U.S. Supreme Court Extends Sarbanes-Oxley Whistleblower Protection to Employees of Privately-Held Companies

By Elliot Belilos

On March 4, 2014, the U.S. Supreme Court ruled in Lawson v. FMR LLC, No. 12-3 that “whistleblower” protection under the Sarbanes-Oxley Act of 2002 extends to the employees of a public company’s private contractors and subcontractors.

The Sarbanes-Oxley Act was enacted in the wake of the Enron scandal largely to protect investors in public companies and to restore trust in financial markets.  Among other things, Sarbanes-Oxley protects “whistleblowers,” providing that: “No [public] company…or any…contractor [or] subcontractor…of such company, may discharge, demote…[or] discriminate against an employee in the terms and conditions of employment because of [whistleblowing activity].” 18 U.S.C. § 1514A (a).  There are other Sarbanes-Oxley provisions, however, that directly affect more than simply public companies, notably changes to the criminal code enhancing penalties for all mail and wire fraud.

The extent to which Sarbanes-Oxley governs private companies continues to develop.  In Lawson, the plaintiffs, former employees of a private company that contracted with publicly-traded mutual funds, alleged that their employer, FMR LLC, retaliated against them for reporting alleged fraud by an FMR client.  The district court rejected FMR’s argument that the Sarbanes-Oxley protects only employees of public companies. On appeal, a divided panel of the First Circuit reversed, finding that while FMR was a contractor under § 1514A, that provision only protected public company employees.

The Supreme Court reversed in a 6-3 decision, holding that “§ 1514A extends whistleblower protection to employees of privately held contractors who perform work for public companies.”   The Court found that “clear from the legislative record is Congress’ understanding that outside professionals bear significant responsibility for reporting fraud by the public companies with whom they contract, and that fear of retaliation was the primary deterrent to such reporting by the employees of Enron’s contractors.”

Justice Ginsburg delivered the opinion of the Court, in which Chief Justice Roberts and Justices Breyer and Kagan joined. Justice Scalia, joined by Justice Thomas, filed an opinion concurring in principal part and concurring in the judgment. And Justice Sotomayor filed a dissenting opinion, in which Justices Kennedy and Alito joined.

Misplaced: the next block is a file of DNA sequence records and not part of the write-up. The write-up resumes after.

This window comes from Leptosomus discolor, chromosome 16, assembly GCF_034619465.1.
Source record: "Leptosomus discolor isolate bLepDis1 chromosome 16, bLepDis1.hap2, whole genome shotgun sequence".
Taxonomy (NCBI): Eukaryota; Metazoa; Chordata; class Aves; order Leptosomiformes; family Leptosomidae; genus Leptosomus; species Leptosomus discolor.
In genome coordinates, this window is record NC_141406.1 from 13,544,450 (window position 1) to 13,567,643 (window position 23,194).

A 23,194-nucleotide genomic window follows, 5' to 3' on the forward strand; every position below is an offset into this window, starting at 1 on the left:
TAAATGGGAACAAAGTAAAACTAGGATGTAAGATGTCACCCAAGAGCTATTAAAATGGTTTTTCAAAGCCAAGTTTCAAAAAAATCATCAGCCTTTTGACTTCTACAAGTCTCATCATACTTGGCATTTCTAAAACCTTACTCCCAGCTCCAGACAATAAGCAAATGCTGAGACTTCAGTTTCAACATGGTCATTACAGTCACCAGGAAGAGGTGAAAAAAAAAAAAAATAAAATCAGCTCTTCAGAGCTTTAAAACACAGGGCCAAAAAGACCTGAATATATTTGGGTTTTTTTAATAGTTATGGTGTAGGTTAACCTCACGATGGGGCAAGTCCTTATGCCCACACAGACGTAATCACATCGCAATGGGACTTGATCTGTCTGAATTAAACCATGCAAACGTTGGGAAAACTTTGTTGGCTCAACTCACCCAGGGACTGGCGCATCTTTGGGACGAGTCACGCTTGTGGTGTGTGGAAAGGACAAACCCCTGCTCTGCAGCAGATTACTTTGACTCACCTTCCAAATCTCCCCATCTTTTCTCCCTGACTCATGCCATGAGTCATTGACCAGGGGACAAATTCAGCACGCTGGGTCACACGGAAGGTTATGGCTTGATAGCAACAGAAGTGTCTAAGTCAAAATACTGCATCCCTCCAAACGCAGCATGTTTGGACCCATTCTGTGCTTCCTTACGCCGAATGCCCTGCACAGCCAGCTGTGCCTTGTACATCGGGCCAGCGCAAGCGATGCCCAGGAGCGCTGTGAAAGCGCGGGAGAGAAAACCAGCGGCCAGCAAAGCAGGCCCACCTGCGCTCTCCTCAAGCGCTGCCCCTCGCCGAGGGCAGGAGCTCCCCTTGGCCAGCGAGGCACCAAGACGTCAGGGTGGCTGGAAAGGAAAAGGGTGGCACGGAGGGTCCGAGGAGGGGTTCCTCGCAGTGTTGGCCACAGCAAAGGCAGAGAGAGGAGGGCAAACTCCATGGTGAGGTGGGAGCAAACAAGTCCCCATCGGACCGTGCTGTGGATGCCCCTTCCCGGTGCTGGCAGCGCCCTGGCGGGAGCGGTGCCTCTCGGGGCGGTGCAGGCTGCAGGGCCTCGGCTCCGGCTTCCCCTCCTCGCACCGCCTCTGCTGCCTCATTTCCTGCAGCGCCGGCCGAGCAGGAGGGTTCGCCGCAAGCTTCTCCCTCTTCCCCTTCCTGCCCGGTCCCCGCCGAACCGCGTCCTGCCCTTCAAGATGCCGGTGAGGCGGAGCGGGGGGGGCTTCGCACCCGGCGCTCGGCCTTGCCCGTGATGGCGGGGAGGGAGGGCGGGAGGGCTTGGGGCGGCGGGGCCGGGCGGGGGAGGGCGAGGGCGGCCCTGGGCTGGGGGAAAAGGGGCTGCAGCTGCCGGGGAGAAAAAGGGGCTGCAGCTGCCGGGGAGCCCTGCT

Following the Lawson decision, privately held companies should carefully review their policies to ensure that they protect employees from retaliation for the reporting of fraud or other dishonest behavior by their customers and clients, especially customers and clients that are public companies.

Good Reprint Practices Revamped

By Casper E. Uldriks

The Food and Drug Administration (FDA) issued a revised draft guidance document in February 2014 entitled, “Guidance for Industry: Distributing Scientific and Medical Publications on Unapproved New Uses – Recommended Practices.”  The guidance updates the draft guidance issued in January 2009 entitled, “Good Reprint Practices for the Distribution of Medical Journal Articles and Medical or Scientific Reference Publications on Unapproved New Uses of Approved Drugs and Approved or Cleared Medical Devices.”   The Food and Drug Modernization Act (FDAMA)  (21 U.S.C. § 360aaa) amended the Food, Drug, and Cosmetic Act (FD&C Act) to include the regulatory conditions under which a reprinted published medical or scientific article may be distributed by a manufacturer to healthcare professionals and related healthcare businesses.The regulatory issue continues even though the FDAMA amendment is no longer in effect.

The purpose of establishing Good Reprint Practices was to describe the conditions under which medical or scientific literature concerning off-label use of a drug, biologic or medical device could be distributed without prompting FDA to say the information misbranded a product that has an approved use.  The Good Reprint Practices created a “safe harbor” for off-label use information that would otherwise be prohibited based on a misbranding charge.  Manufacturers must heed the guideposts of “should” and “should not” when navigating within the safe harbor.